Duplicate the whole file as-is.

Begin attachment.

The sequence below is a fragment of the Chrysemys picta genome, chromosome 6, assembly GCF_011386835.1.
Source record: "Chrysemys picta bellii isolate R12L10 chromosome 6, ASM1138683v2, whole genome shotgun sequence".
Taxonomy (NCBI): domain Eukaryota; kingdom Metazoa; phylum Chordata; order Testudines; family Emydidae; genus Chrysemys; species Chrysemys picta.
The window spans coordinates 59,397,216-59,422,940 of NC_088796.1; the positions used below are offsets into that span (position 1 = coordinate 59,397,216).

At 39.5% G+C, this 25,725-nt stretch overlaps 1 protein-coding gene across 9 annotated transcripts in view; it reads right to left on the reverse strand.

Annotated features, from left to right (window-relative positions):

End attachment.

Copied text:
The sequence below is a fragment of the Chrysemys picta genome, chromosome 6, assembly GCF_011386835.1.
Source record: "Chrysemys picta bellii isolate R12L10 chromosome 6, ASM1138683v2, whole genome shotgun sequence".
Taxonomy (NCBI): domain Eukaryota; kingdom Metazoa; phylum Chordata; order Testudines; family Emydidae; genus Chrysemys; species Chrysemys picta.
The window spans coordinates 59,397,216-59,422,940 of NC_088796.1; the positions used below are offsets into that span (position 1 = coordinate 59,397,216).

At 39.5% G+C, this 25,725-nt stretch overlaps 1 protein-coding gene across 9 annotated transcripts in view; it reads right to left on the reverse strand.

Annotated features, from left to right (window-relative positions):